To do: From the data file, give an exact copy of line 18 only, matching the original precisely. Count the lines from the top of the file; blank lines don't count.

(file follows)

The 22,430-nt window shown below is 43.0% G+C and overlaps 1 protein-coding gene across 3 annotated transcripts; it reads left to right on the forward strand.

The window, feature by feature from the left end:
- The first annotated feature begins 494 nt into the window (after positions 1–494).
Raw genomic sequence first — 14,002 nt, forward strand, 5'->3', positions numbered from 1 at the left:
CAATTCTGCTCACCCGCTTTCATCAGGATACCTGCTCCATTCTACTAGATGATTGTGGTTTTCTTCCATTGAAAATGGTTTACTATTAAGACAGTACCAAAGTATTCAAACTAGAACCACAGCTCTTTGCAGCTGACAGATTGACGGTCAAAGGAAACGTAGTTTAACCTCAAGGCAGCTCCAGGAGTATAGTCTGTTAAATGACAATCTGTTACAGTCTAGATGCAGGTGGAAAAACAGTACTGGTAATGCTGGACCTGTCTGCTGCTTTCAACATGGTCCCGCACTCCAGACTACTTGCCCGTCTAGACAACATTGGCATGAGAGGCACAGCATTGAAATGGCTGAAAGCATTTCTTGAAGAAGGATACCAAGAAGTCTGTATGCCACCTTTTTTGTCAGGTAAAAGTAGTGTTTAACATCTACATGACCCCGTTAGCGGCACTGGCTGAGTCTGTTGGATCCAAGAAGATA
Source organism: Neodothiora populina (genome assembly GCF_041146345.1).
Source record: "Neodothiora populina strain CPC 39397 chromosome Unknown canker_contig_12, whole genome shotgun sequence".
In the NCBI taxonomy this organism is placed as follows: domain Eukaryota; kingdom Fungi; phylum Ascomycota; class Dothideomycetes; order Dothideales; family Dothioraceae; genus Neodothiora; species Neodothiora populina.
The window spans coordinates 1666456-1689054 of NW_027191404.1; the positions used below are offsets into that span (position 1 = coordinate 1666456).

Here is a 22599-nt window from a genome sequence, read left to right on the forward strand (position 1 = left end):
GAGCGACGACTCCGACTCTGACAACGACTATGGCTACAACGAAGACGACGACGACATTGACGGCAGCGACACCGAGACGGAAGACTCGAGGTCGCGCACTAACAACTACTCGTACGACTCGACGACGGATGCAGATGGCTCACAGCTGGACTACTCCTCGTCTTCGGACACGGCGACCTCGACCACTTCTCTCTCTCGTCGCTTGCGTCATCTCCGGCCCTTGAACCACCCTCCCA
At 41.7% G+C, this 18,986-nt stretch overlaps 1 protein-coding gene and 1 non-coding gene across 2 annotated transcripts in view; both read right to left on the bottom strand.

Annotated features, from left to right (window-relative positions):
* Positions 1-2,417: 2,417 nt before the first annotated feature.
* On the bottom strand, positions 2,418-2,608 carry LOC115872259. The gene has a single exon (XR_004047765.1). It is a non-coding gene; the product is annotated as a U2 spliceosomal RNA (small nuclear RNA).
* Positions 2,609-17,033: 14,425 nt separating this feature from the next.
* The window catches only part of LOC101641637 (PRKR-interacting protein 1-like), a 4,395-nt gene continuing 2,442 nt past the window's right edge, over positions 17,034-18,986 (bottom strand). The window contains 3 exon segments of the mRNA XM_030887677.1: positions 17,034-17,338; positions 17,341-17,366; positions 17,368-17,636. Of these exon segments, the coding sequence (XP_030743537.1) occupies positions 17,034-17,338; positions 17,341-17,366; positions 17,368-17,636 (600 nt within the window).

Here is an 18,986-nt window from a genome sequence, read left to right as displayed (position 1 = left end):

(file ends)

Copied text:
Here is an 18,986-nt window from a genome sequence, read left to right as displayed (position 1 = left end):